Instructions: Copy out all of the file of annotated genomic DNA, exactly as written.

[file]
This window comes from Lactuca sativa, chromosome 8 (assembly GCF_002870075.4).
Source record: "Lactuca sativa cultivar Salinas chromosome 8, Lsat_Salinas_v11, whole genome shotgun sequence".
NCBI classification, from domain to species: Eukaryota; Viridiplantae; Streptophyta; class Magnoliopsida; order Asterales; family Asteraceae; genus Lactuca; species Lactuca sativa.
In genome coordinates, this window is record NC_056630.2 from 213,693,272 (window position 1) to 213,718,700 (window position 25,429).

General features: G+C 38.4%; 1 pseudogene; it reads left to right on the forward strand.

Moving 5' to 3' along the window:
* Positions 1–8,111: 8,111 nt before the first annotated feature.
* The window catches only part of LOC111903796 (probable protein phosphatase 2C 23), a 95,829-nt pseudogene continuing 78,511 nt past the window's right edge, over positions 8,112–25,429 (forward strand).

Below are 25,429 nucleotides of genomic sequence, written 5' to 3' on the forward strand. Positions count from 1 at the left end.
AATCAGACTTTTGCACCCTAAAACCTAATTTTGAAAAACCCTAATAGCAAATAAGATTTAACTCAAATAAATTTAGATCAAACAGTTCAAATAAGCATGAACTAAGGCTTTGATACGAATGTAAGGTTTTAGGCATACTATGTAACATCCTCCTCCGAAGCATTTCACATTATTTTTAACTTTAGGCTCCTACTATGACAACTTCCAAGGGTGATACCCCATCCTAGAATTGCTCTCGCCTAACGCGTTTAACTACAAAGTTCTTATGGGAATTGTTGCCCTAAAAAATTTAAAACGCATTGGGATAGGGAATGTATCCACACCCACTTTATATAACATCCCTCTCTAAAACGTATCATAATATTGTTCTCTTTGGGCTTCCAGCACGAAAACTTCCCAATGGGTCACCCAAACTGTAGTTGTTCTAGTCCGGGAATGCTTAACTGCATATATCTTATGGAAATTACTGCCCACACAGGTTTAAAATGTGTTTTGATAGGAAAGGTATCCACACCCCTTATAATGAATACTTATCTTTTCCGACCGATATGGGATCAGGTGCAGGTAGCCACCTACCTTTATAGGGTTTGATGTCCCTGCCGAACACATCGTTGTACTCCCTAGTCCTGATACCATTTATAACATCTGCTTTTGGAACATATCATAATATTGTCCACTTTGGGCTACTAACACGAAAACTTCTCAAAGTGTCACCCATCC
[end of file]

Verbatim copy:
This window comes from Lactuca sativa, chromosome 8 (assembly GCF_002870075.4).
Source record: "Lactuca sativa cultivar Salinas chromosome 8, Lsat_Salinas_v11, whole genome shotgun sequence".
NCBI classification, from domain to species: Eukaryota; Viridiplantae; Streptophyta; class Magnoliopsida; order Asterales; family Asteraceae; genus Lactuca; species Lactuca sativa.
In genome coordinates, this window is record NC_056630.2 from 213,693,272 (window position 1) to 213,718,700 (window position 25,429).

General features: G+C 38.4%; 1 pseudogene; it reads left to right on the forward strand.

Moving 5' to 3' along the window:
* Positions 1–8,111: 8,111 nt before the first annotated feature.
* The window catches only part of LOC111903796 (probable protein phosphatase 2C 23), a 95,829-nt pseudogene continuing 78,511 nt past the window's right edge, over positions 8,112–25,429 (forward strand).

Below are 25,429 nucleotides of genomic sequence, written 5' to 3' on the forward strand. Positions count from 1 at the left end.
AATCAGACTTTTGCACCCTAAAACCTAATTTTGAAAAACCCTAATAGCAAATAAGATTTAACTCAAATAAATTTAGATCAAACAGTTCAAATAAGCATGAACTAAGGCTTTGATACGAATGTAAGGTTTTAGGCATACTATGTAACATCCTCCTCCGAAGCATTTCACATTATTTTTAACTTTAGGCTCCTACTATGACAACTTCCAAGGGTGATACCCCATCCTAGAATTGCTCTCGCCTAACGCGTTTAACTACAAAGTTCTTATGGGAATTGTTGCCCTAAAAAATTTAAAACGCATTGGGATAGGGAATGTATCCACACCCACTTTATATAACATCCCTCTCTAAAACGTATCATAATATTGTTCTCTTTGGGCTTCCAGCACGAAAACTTCCCAATGGGTCACCCAAACTGTAGTTGTTCTAGTCCGGGAATGCTTAACTGCATATATCTTATGGAAATTACTGCCCACACAGGTTTAAAATGTGTTTTGATAGGAAAGGTATCCACACCCCTTATAATGAATACTTATCTTTTCCGACCGATATGGGATCAGGTGCAGGTAGCCACCTACCTTTATAGGGTTTGATGTCCCTGCCGAACACATCGTTGTACTCCCTAGTCCTGATACCATTTATAACATCTGCTTTTGGAACATATCATAATATTGTCCACTTTGGGCTACTAACACGAAAACTTCTCAAAGTGTCACCCATCC